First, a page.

Following the successful streaming of Beauty and the Baker and Milk and Honey, two light-hearted, Israeli TV series, Channel Four's foreign language drama platform Walter Presents has acquired another Israeli show, thriller Mama’s Angel, which starts this Sunday. Created and written by Keren Weissman, the compelling series focuses on life in an affluent Tel Aviv suburb that is suddenly devastated by the murder of a young boy and the ensuing police investigation.
The heart of the drama, explains Weissman over coffee in her local Tel Aviv café, is about losing a child and a mother’s grief.
“When I was ten, my almost four-year-old sister died of cancer and the mother who loses her son in Mama’s Angel is based a little on mine.” Although most of the storyline is made up, she says that, “For me, the most important scenes in the series are with the boy’s ten-year-old sister and her birthday scene is a true story. When my sister was [critically] ill, I nagged my mother for a birthday party. She’d say to me, ‘Later, this is not the time,’ but I nagged and nagged. In the end, I did have a party which was the most miserable birthday party I ever had. I even knew that it was going to be but I had to have my birthday. My sister actually died that same night.”
Mama’s Angel focuses on motherhood; its burdens, challenges and conflicts.
As well as bereaved mother, Yael, there is Dina who is obsessively protective of her son with special needs and Nigist, the mother of the accused. “One of the burdens of being a mother is actually anxiety — fear that something will happen [to your child],” says Weissman. “Another — which I think is worse, more complex — is what if my son or daughter has done something bad? What do you do? Stop loving them?”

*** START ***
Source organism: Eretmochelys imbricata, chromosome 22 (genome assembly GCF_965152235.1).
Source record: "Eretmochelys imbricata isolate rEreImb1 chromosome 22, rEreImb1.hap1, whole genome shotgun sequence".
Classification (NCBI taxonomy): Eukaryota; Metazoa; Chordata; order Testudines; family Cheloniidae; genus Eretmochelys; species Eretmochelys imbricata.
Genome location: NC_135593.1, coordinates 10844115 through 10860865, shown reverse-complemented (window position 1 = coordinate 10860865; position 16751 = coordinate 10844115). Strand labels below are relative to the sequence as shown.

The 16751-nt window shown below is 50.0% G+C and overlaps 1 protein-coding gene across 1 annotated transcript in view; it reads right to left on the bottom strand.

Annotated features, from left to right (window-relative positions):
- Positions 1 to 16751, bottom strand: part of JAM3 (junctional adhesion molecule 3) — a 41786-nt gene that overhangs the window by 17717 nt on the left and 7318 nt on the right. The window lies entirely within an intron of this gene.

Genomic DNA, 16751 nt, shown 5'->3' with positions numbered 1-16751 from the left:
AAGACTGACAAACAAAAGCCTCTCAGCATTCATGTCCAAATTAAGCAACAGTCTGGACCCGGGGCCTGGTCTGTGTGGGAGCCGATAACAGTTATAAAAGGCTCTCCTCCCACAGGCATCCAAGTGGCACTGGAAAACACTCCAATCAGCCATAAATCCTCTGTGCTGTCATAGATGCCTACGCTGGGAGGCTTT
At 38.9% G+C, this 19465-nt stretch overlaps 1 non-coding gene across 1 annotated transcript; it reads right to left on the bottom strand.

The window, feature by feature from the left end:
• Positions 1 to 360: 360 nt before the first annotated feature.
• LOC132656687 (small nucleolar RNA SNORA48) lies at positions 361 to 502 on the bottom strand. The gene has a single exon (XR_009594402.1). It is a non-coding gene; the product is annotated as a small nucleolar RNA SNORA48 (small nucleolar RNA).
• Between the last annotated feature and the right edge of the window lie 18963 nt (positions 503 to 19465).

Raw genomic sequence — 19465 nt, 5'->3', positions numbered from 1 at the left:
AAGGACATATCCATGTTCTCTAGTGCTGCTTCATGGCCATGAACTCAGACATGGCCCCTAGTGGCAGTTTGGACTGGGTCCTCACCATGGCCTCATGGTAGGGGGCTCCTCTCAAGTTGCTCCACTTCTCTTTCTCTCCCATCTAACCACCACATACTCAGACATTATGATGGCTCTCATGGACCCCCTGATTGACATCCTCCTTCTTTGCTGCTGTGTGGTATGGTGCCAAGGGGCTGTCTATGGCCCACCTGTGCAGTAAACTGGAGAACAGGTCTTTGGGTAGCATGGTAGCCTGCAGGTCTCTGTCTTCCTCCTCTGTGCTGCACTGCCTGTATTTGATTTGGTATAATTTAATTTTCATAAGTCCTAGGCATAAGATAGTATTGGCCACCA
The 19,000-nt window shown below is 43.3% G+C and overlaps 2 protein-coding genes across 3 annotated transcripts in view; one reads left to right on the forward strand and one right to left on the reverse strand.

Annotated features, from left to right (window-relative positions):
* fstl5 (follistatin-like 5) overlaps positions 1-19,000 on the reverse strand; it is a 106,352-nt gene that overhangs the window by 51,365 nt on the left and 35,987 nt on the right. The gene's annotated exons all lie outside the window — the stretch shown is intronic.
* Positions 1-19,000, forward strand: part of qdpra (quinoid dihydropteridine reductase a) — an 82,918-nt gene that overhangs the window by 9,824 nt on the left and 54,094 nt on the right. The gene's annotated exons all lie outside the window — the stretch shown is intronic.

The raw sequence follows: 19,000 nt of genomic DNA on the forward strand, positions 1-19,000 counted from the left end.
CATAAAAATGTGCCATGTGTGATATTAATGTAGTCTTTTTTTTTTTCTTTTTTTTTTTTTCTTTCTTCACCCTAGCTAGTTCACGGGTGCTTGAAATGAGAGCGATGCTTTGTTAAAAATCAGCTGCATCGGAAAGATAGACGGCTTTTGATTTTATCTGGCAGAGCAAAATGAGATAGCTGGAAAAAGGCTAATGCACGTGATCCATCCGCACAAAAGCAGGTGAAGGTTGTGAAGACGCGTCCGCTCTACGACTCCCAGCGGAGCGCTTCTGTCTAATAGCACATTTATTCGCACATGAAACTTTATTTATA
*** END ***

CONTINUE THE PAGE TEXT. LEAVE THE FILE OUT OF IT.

However, the actual inspiration for Mama’s Angel came from letters Weissman had read in the New York Times in connection with the notorious West Memphis Three case — three teenagers who were tried and convicted in 1994, (one placed on death row), of the murders of three boys in West Memphis, Arkansas. Following intense media and celebrity interest, as well as new evidence, the men were eventually released in 2010, having served almost 20 years.
The published letters were between one of the prisoners and a woman who had fallen in love with him while he was serving time. “I started to look at it from another[perspective], from this guy who was wrongly accused, who had always been viewed suspiciously because he was different— I think in a good way,” she says. “Usually in America, the people who are wrongly tried are blacks and Hispanic and, in this case, it was not because of race but perhaps because he was smarter — he’d read a few books. So that got me thinking, who could be the scapegoat in Israel and I thought about the Ethiopians.”
In Mama’s Angel, an Ethiopian young man becomes the murder suspect and the neighbourhood’s animosity towards him and his mother is based on their skin colour and also his decision to avoid army service by going abroad to study.
“There’s something about Israel,” says Weissman, “that you can’t be non-political. Everything [is political], even when [and where] you send your child to playschool.”
Walter Iuzzolino, founder and curator of Walter Presents, says that the series’ ability to use the architecture of a traditional thriller to tell a more poignant and unconventional story about social and racial prejudice is why it appealed to him.
“It’s much more than just a twisted whodunnit,” he says.
But what lies behind Israel’s success at scripted TV drama? “I’ll give you one cynical answer,” says Weissman. “It’s cheap! This whole series cost about as much, or even less, than one episode in Hollywood.”
“Do we have more ideas? I’m not so sure. The fact that we have more wars or more terror doesn’t mean that we have more stories.” But, she laughs, “We have smart people!”
Walter Presents: Mama’s Angel episode 1 will transmit on Sunday 12 August on Channel 4, with the entire series available on All 4 straight afterwards.